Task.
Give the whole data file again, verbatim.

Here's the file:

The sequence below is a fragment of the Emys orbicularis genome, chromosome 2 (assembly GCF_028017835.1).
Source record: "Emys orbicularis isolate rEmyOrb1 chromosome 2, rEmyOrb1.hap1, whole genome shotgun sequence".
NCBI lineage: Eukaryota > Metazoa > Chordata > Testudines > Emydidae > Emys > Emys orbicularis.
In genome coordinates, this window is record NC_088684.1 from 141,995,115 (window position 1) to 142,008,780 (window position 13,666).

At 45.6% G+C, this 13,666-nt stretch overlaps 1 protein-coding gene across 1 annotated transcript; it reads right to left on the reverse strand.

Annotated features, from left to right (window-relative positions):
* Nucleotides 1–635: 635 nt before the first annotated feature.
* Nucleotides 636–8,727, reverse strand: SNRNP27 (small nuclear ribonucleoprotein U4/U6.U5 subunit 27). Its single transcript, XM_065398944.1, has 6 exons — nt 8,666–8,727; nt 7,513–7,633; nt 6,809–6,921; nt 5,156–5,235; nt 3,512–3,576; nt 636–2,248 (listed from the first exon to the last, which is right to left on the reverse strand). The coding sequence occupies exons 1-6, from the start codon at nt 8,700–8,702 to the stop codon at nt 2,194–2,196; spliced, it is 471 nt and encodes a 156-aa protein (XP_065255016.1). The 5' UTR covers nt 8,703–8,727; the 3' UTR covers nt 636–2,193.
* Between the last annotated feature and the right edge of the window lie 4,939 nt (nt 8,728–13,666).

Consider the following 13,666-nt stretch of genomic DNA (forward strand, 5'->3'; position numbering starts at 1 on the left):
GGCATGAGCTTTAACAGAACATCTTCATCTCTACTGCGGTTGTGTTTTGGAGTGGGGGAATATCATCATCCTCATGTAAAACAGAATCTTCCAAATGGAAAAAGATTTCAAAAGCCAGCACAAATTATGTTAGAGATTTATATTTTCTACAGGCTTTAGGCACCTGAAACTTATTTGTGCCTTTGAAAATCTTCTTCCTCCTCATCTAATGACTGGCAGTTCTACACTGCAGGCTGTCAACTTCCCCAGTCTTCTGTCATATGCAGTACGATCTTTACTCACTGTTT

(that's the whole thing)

The sequence below is a fragment of the Emys orbicularis genome, chromosome 2 (assembly GCF_028017835.1).
Source record: "Emys orbicularis isolate rEmyOrb1 chromosome 2, rEmyOrb1.hap1, whole genome shotgun sequence".
NCBI lineage: Eukaryota > Metazoa > Chordata > Testudines > Emydidae > Emys > Emys orbicularis.
In genome coordinates, this window is record NC_088684.1 from 141,995,115 (window position 1) to 142,008,780 (window position 13,666).

At 45.6% G+C, this 13,666-nt stretch overlaps 1 protein-coding gene across 1 annotated transcript; it reads right to left on the reverse strand.

Annotated features, from left to right (window-relative positions):
* Nucleotides 1–635: 635 nt before the first annotated feature.
* Nucleotides 636–8,727, reverse strand: SNRNP27 (small nuclear ribonucleoprotein U4/U6.U5 subunit 27). Its single transcript, XM_065398944.1, has 6 exons — nt 8,666–8,727; nt 7,513–7,633; nt 6,809–6,921; nt 5,156–5,235; nt 3,512–3,576; nt 636–2,248 (listed from the first exon to the last, which is right to left on the reverse strand). The coding sequence occupies exons 1-6, from the start codon at nt 8,700–8,702 to the stop codon at nt 2,194–2,196; spliced, it is 471 nt and encodes a 156-aa protein (XP_065255016.1). The 5' UTR covers nt 8,703–8,727; the 3' UTR covers nt 636–2,193.
* Between the last annotated feature and the right edge of the window lie 4,939 nt (nt 8,728–13,666).

Consider the following 13,666-nt stretch of genomic DNA (forward strand, 5'->3'; position numbering starts at 1 on the left):
GGCATGAGCTTTAACAGAACATCTTCATCTCTACTGCGGTTGTGTTTTGGAGTGGGGGAATATCATCATCCTCATGTAAAACAGAATCTTCCAAATGGAAAAAGATTTCAAAAGCCAGCACAAATTATGTTAGAGATTTATATTTTCTACAGGCTTTAGGCACCTGAAACTTATTTGTGCCTTTGAAAATCTTCTTCCTCCTCATCTAATGACTGGCAGTTCTACACTGCAGGCTGTCAACTTCCCCAGTCTTCTGTCATATGCAGTACGATCTTTACTCACTGTTT